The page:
The central character is Maria (voiced by Amalia Kassai), a little blonde girl from the Colony who is very disobedient. Her family has to punish her: “You must spend 100 days and 100 nights without talking to anyone, so that you may reflect on what you’ve done.” Maria runs away, into the dark and scary woods—but she finds what seems to be a haven, a cabin that she turns into a cozy home. Maria takes in two pigs; with the magical power of the honey, she turns them into blond human children. But all the while, a wolf is hunting her through the forest. His eyes appear at the windows. His shadow races across the wall. The wolf finds her—and that isn’t the worst part.
“The Wolf House” is claustrophobic; once we reach the cabin, we never leave it. The stop-motion work allows for chilling representations of how trauma feels. Several times, a menaced character stands against a wall and his or her facial features flow off of the masking-tape face and flee across the wall—a feeling familiar to many abuse survivors, who felt as if they left their bodies behind while they were being harmed.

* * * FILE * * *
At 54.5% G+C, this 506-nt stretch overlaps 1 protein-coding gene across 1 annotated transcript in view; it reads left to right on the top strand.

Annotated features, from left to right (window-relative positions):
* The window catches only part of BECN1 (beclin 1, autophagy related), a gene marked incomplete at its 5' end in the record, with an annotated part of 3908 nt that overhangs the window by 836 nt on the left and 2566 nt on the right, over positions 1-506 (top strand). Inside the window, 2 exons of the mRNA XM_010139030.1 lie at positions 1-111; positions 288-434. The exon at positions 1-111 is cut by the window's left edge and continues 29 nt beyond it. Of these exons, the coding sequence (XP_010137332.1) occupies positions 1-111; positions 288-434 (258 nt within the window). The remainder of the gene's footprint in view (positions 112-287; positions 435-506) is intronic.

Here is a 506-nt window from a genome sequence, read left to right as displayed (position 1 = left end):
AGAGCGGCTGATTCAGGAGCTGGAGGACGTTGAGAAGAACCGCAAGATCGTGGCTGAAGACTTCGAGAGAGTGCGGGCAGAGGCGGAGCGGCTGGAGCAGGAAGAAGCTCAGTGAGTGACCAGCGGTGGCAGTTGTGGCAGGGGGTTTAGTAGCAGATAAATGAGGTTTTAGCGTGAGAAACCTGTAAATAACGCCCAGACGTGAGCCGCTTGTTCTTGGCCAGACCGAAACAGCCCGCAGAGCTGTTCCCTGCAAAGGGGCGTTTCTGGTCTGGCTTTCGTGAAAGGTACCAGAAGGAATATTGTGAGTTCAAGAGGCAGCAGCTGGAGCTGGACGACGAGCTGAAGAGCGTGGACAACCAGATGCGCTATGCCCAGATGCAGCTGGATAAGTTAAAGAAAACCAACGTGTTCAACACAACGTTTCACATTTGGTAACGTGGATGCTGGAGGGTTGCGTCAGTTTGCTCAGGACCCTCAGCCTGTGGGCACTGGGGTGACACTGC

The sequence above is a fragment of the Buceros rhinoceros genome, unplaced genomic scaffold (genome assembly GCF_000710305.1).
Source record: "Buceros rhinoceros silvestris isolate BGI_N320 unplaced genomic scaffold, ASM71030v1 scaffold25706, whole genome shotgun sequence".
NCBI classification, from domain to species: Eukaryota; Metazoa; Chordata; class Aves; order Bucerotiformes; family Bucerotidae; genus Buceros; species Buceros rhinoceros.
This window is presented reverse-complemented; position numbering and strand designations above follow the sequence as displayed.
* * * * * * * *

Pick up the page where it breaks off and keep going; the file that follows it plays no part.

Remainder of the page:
The message of the fairy tale is clear, and it is what survivors fear most: The abuser still controls you, and you will become him because you need him. You cannot survive without him. Maria replicates the world she escaped from, forcibly making the “pigs,” a real-life slur used against Chilean peasants, into perfect Aryan blonds. “The Wolf House” offers the most unhappy ending possible. Maria fails to escape the Colony not only physically but also psychologically. In the end, she begs the wolf to take her back.
The stop-motion work allows for chilling representations of how trauma feels.